Monday, April 21, 2003

Summer was my favorite season as a young child. The days started at the first light of dawn and would come to a close when eyelids became heavy from the accumulated weight of heat and exhaustion after a long day of hosting tea parties for stuffed animals or working the small plot of parched earth my grandmother allotted me to use as my personal garden. If someone had asked what summer was, with the best of my four-year-old ability and limited vocabulary, I most likely would have defined it as ice-cream, swimming pools, and fireflies.

Every evening at dusk, from late June to the middle of August, tiny sparks of light would seemingly float up from the damp grass and flash against a canvas of velvety, midnight-blue sky, giving the impression that the stars had fallen from the heavens and were trying to ascend back to their places in the atmosphere. Frolicking about in bare feet with arms extended, my petite clasped hands, opening and closing like a morning glory, would chase after the small orbs of light, the fireflies. All the while, my grandfather would sit on the stoop, which leads to the back entrance of the burnt sunflower-yellow house that my grandparents made their residence in, to keep an eye on me and enjoy his evening cigarette.

Smoking was not solely an act for my grandfather. It was a process with a specific order he had created through habit over the years. First, he would clear his preferred spot on the stoop, the third step, ever so slightly off-center leaning towards the right. After situating himself, from the back left pocket of his faded slacks, he would yield a book of matches and a packet of cigarettes. Marlboro Lights to be exact. Placing a random cigarette in his mouth, he would carefully scan the matches, choose a stick, and with the flick of a wrist, strike the head against the top of the cement step he was sitting on, producing a crimson burst of light. So as not to let even the slightest breeze take out his flame, he would cover the blaze with his free hand until the end of his stick was lit. The soft glow, which emanated from the end of the rolled stick of tobacco, could easily have been mistaken for one of the lightening bugs had it burned fluorescent yellow and not a scarlet-orange. All the clouds, ringlets, and curlicues made from the gray-white smoke displayed the end product of my grandfather’s method. I remember thinking the hazy designs hanging in the air, quickly appearing and vanishing in the air, as pretty.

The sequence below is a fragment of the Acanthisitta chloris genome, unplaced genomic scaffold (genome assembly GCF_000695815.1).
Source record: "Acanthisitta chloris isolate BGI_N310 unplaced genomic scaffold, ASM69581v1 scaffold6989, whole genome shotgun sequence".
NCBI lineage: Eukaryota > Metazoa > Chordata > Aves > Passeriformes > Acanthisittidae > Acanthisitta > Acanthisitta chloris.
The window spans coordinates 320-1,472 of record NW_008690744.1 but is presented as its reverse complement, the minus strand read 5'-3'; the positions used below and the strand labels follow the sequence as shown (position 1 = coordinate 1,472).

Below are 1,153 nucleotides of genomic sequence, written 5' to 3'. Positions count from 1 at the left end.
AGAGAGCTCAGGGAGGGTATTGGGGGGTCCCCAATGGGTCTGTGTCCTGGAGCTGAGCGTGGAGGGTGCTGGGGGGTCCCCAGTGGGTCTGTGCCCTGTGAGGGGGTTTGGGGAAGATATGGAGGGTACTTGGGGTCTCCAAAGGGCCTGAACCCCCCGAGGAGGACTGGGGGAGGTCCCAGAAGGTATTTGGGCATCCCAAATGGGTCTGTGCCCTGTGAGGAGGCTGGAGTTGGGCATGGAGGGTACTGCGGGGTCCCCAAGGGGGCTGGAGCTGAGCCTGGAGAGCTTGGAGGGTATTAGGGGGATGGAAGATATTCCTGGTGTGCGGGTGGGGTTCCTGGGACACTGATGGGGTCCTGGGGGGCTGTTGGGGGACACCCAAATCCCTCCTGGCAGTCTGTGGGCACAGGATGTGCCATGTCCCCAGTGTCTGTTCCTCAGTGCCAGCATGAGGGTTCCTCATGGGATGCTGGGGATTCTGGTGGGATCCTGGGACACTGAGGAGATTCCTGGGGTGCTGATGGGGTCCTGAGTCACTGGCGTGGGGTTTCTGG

After finishing his smoke, my grandfather would come and dance with me amid the trees, assisting me in the capture of a few of the twinkling bugs. The few fireflies we acquired were put into a mason jar, with a gold lacquered lid that had several holes punched into it, and placed on the table that sat near my bed. These fairy-like creatures were my pets, my friends, for the evening. In the morning, I would awake to find them scattered at the bottom of the jar, dead.

This was our evening routine for the summer, choreographed and scripted, with room for a bit of variation and change, only to acknowledge and accommodate the difference in date.

Differences in date reveal the passage of time, allowing one season to fold into another. And as the seasons changed, so did my life. My parents decided to relocate to the sunny state of California, where seasons did not have distinguishing characteristics. It was summer day after day, but with no fireflies to keep by my bedside.